The Runner

Information on quarter to semester changes

Patricia Rocha

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The start of this year is the beginning of the last of CSU Bakersfield’s quarter system, as fall of 2016 will see a new semester system in place.

What was once a full quarter load of three five-unit classes will become five three-unit classes with a longer time to retain the information each class provides. Additionally, changes to general education will be put into effect as well as the introduction of theme courses.

Transitioning students have had mixed feelings over the discussed changes, but the administration has done all it can to encourage students to see the positive opportunities a semester system provides.

“President [Horace] Mitchell has made it very clear that we do not want any student to be affected by this in any negative way,” said Arts and Humanities Academic Adviser Christina Chavez. “Anyone that’s going to be a conversion student, we will sit down and figure out the best thing for that student. We do our appointments to get a feel for, are they comfortable and pretty much done, and if they’re going to be here one semester or two then we’ll keep them on their old catalog rights. We’ll have that full conversation with them.”

As one of the many people on campus directly assisting students with the transition, she assures them that despite an all-encompassing change, each student’s needs will be met using their Individualized Academic Plan, known as an IAP. Arts and Humanities Advising Center Coordinator Anna Laven hopes these plans puts to rest the rumors a semester system will make graduation farther away.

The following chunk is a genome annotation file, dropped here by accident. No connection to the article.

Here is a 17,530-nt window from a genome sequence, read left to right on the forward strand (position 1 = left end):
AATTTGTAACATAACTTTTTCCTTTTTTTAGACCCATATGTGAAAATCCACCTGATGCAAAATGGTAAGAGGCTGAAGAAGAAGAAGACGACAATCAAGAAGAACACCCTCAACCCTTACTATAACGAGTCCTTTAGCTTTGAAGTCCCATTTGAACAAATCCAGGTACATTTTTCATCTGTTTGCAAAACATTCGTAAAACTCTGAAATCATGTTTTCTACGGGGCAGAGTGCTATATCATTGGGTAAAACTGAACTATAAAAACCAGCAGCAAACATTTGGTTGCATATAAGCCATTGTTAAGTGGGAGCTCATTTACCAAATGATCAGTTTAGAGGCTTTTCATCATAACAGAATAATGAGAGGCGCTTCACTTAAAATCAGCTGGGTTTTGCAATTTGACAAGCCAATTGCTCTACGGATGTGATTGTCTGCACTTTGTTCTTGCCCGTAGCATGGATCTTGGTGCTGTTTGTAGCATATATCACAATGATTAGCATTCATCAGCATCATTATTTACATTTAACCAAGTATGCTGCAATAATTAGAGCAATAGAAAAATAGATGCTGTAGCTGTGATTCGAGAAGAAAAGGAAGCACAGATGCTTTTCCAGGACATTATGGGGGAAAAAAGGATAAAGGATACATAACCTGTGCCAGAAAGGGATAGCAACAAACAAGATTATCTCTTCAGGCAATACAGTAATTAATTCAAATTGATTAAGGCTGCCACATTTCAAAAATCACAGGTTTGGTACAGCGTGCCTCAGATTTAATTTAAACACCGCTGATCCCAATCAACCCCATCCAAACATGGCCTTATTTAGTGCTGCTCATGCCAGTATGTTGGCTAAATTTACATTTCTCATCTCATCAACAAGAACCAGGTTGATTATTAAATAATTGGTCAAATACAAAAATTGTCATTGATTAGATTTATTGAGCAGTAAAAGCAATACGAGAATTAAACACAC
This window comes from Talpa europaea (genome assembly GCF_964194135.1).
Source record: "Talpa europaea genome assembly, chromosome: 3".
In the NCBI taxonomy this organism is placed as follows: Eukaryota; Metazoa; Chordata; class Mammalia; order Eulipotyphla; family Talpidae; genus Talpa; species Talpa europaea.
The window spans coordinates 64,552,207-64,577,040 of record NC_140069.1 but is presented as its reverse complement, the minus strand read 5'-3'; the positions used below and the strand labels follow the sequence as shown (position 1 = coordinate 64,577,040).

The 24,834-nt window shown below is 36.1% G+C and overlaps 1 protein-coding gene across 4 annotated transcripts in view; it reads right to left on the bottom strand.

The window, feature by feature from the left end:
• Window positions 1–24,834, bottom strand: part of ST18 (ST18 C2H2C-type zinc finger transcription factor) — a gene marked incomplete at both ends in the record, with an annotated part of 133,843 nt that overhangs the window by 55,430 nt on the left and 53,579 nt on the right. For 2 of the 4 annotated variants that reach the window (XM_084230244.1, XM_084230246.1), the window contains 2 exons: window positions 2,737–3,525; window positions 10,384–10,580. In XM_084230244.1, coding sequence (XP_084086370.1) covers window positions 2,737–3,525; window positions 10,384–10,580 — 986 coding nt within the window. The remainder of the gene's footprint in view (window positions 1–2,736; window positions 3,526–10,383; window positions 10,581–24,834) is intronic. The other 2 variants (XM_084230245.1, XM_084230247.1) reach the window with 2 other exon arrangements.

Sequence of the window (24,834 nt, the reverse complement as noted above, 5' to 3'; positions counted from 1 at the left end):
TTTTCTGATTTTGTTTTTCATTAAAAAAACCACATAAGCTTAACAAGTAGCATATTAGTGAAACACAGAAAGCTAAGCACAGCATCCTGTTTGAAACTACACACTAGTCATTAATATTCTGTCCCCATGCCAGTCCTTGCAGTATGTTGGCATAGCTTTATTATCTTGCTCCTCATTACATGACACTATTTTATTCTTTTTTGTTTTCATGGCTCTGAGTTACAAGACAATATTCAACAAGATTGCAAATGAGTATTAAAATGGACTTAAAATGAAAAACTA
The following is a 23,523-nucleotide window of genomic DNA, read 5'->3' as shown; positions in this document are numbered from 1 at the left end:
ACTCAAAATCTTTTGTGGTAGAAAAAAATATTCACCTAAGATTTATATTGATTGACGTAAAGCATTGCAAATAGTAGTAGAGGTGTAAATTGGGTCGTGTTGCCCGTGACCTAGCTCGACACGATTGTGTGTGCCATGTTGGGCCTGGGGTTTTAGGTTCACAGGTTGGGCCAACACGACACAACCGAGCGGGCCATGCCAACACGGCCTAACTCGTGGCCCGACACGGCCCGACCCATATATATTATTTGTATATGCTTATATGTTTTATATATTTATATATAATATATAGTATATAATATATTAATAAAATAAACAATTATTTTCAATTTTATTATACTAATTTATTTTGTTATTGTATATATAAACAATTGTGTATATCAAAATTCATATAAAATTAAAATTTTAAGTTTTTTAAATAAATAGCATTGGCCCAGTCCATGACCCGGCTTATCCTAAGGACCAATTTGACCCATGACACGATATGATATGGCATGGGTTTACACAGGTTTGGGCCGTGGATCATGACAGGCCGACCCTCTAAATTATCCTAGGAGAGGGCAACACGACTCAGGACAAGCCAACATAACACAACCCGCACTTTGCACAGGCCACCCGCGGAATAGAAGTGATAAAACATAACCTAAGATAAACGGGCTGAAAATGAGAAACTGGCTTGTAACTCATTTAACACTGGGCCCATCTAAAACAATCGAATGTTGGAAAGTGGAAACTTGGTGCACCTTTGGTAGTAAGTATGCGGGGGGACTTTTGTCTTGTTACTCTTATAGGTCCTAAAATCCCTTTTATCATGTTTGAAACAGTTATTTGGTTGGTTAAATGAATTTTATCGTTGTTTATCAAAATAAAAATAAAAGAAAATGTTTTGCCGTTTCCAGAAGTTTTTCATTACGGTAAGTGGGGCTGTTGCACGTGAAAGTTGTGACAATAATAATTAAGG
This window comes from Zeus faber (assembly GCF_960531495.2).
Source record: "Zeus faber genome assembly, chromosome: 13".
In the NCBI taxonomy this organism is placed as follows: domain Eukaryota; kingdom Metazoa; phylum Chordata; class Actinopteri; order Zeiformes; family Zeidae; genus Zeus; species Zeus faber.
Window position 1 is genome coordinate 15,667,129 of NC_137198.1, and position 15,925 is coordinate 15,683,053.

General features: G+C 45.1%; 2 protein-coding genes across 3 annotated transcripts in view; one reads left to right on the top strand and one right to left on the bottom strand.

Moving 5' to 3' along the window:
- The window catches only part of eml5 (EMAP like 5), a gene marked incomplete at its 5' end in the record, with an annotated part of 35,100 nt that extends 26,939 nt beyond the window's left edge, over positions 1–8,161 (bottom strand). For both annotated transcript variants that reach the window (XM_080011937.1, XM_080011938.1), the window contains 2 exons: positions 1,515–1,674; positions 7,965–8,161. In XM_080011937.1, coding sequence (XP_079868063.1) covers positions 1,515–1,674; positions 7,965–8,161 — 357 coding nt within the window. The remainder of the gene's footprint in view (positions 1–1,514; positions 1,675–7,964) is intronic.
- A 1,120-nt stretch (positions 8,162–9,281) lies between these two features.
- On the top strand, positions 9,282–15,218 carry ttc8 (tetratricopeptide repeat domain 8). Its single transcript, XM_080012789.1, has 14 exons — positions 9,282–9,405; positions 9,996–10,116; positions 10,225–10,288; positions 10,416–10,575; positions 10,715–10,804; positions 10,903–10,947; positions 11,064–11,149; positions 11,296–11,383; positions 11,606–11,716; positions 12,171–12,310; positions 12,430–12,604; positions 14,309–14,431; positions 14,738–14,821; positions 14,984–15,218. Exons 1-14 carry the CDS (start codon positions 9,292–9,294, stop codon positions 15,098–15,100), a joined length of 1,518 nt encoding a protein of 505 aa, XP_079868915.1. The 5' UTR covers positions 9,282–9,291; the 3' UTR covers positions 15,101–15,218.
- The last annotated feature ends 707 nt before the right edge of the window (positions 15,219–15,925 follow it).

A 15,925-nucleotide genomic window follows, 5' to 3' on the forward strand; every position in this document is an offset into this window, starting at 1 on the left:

“What’s so great about the individualized academic plan process is that it really does help students see what their time-to-degree really is,” said Laven. “There’s no reason why it should take them any longer on the semester side.”

Proactive students may access the Quarter to Semester website and handbook put together by the school to get a better look at class-by-class course conversion and what’s to come regarding financial aid distribution. As for general education and themes, Chavez explained that each discipline would tie into the next more smoothly to create a well-rounded, real-world-applicable educational experience.

“Right now, we have A-D, Theme 1, 2, 3. When in reality Theme I is an upper division area B, Theme II is an upper division area C, and Theme III is an upper division area D.,” Chavez said. “We basically said ‘Let’s tie this into a pretty bow and make it look legible.’”

According to the GE website, the themes Quality of Life, Revolutionary Ideas and Innovations and Sustainability and Social Responsibility “provide CSUB students with a strategically defined cohort of fellow students, explicitly designed opportunities to practice integrative and interdisciplinary learning, and robust, collaborative partnerships. Students are encouraged to gain a depth of knowledge by pursuing a thematic minor through GE coursework.”

Laven is excited to see her colleagues spending time creating these new, connected courses for future catalogs.

“Of course when I’m looking at the course catalog I’m like, ‘Oh, I want to be a college student again. These courses sound wonderful,” she said. “I think there’s a greater emphasis on reflection so that there’s greater encouragement to be introspective and think thoughtfully about themselves and how they’re going to engage the world.”

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The Student News Site of California State University, Bakersfield
Information on quarter to semester changes